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French Forum 27.3 (2002) 73-98

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Facets of Artifice:
Rhythms in the Theater of Jean Genet, and the Painting, Drawing, and Sculpture of Alberto Giacometti

Clare Finburgh


Je n'avance qu'en tournant le dos au but, je ne fais qu'en défaisant.

Alberto Giacometti

The works of Jean Genet and Alberto Giacometti embody an immutable, unquestionable reality—the reality of artifice. Rhythm for both poet and artist contributes crucially towards the composition, decomposition and recomposition of this reality. Each word, theme and character in Genet's texts, each line, color and figure in Giacometti's works, is subsumed into a system of socially constructed signs. And yet, an absence of transcendent meaning from all signs transforms this subordination into a liberation. The perpetual flux between these two poles generates a rhythm of vibrancy and vivacity in both artists' works. Artifice is celebrated for its myriad diverging facets.

In his text entitled L'Atelier d'Alberto Giacometti, Genet describes the artist's figures as crystallized, infusible masses. He attributes this substantivity to their consistency with reality: "le visage [ . . .] s'impose [ . . .], d'une réalité et d'un relief terribles" (1958, 52). But neither Genet nor Giacometti uphold an essentialist conception of reality. In his article "Mai 1920," Giacometti evokes his first encounter with Giotto's fresco The Lamentation over the Dead Christ. 1 For him, the work embodies with crushing force the pantheistic manifestation of an absolute essence: "j'étais écrasé par ces figures immuables, denses comme du basalte, avec leurs gestes précis et justes, lourds d'expression." 2 In Giotto's works mind and matter, nature and Man, figure and [End Page 73] landscape, finite and infinite, are all manifestations of a patriarchal status quo: the divine. But in his article, Giacometti questions his own faith in this centralizing role of God and Man that submits all things to the means of neo-Platonic supreme knowledge. Giacometti's admiration for the harmoniously distributed grievers and angels dominating the pictorial space around the body of Christ, is shattered by his overwhelming sense of loss. Correspondingly, Genet explains an anti-epiphanic moment of wonder and disappointment when Culafroy in Notre-Dame-des-Fleurs waits with terrified anticipation for the blood of Christ to run over the chalice he lets fall to the ground. But instead, "[il] donna un son creux." Genet continues: "Et le miracle eut lieu. Il n'y eut pas de miracle. Dieu s'était dégonflé. Seulement un trou avec n'importe quoi autour" (1948, 184). The original site of meaning is grounded in its own self-perpetuating myth. When asked to define truth, Genet says, "avant tout, c'est un mot." 3 Teleological signification, the genealogical origin of truth, be it religious, social or aesthetic; categories of right and wrong, are the manifestations of social function. They are discursive, not transcendent. 4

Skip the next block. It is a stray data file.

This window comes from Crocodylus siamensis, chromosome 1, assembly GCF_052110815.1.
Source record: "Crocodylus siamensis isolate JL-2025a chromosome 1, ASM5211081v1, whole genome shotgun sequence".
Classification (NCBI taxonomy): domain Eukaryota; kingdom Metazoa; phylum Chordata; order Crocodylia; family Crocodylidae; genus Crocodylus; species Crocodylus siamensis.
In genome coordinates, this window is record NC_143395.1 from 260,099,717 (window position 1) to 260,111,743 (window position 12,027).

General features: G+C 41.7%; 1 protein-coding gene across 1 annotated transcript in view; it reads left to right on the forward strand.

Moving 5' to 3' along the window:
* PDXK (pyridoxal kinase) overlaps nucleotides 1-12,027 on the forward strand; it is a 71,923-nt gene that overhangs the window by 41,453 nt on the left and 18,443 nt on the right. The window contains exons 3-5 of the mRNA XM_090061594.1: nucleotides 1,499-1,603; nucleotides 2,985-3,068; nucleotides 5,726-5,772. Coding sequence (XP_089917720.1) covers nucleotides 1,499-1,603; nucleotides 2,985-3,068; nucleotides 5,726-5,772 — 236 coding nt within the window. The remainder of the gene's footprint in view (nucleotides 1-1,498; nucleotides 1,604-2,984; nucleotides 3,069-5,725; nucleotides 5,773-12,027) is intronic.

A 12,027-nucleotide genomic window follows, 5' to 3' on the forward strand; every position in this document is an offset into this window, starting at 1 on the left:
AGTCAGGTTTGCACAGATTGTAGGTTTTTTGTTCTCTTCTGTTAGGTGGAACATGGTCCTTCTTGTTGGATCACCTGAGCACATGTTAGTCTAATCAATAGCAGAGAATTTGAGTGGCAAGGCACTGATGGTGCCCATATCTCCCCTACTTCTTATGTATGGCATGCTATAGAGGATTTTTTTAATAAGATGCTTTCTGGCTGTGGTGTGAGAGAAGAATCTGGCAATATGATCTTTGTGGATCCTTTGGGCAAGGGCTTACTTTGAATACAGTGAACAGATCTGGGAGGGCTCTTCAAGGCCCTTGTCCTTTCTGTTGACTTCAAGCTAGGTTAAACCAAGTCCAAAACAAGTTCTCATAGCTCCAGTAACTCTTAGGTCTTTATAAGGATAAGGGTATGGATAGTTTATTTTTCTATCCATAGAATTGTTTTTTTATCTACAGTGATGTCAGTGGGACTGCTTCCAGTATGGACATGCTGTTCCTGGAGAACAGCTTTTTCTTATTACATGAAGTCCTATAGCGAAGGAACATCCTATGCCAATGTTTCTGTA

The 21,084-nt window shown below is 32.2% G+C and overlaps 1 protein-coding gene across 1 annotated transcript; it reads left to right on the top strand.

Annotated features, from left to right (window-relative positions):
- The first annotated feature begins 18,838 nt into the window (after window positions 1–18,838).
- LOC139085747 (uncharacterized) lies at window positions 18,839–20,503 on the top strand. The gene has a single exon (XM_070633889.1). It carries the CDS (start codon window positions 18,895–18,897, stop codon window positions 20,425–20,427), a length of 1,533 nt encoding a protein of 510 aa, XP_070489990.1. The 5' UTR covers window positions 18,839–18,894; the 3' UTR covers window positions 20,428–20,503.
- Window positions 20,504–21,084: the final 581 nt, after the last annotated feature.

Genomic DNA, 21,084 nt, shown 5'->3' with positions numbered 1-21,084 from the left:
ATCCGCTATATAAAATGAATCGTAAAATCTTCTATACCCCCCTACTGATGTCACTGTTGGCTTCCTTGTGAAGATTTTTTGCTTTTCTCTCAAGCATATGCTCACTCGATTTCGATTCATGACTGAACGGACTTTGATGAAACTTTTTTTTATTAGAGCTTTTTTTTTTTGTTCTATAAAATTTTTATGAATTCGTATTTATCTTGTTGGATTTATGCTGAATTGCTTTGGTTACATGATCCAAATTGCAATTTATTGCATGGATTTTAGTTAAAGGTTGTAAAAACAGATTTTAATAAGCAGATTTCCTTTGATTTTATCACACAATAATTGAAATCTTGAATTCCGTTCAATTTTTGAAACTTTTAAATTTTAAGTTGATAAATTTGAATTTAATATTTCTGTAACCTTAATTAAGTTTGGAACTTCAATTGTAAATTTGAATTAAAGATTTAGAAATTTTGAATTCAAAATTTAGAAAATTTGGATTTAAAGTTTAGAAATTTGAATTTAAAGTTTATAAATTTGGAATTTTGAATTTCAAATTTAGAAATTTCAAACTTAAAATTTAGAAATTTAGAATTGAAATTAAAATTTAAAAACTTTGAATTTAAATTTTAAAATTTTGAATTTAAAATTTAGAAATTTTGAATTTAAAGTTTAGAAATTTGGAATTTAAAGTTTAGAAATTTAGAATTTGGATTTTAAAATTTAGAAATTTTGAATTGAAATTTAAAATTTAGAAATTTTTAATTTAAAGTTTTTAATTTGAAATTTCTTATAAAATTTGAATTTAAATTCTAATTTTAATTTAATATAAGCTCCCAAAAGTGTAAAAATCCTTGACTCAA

This study focuses on the dynamic rhythms displayed in the prose of Genet's theater. The prominence of acousticity in his prose is noted by numerous theoreticians. 5 Genet himself describes the text of Les Paravents as "une musique très douce." 6 The constant syntactical revisions he makes to his plays perhaps indicate his endeavors to enhance rhythmical effects. 7 However, insufficient effort has been expended on exactly how this prose is elaborated. In general, studies in rhythm support the view that cadenced sound is subsidiary to sense or sentiment. This empiricist approach, that tends to insist upon the causal relationship between sound and sense, is incompatible with Genet's refusal of essential relationships between the sign and signification. On the other hand, a scientific reduction of Genet's texts to empirical statistical data that highlighted linguistic features, would be equally spurious, for it would fail to account for the function rhythm holds in structuring not only syntactical movement, but also a philosophical premise. This essay therefore seeks to foreground rhythm—stress periodicity, homophony and lexical repetition—both for its role in textual composition, and also for its property as a...


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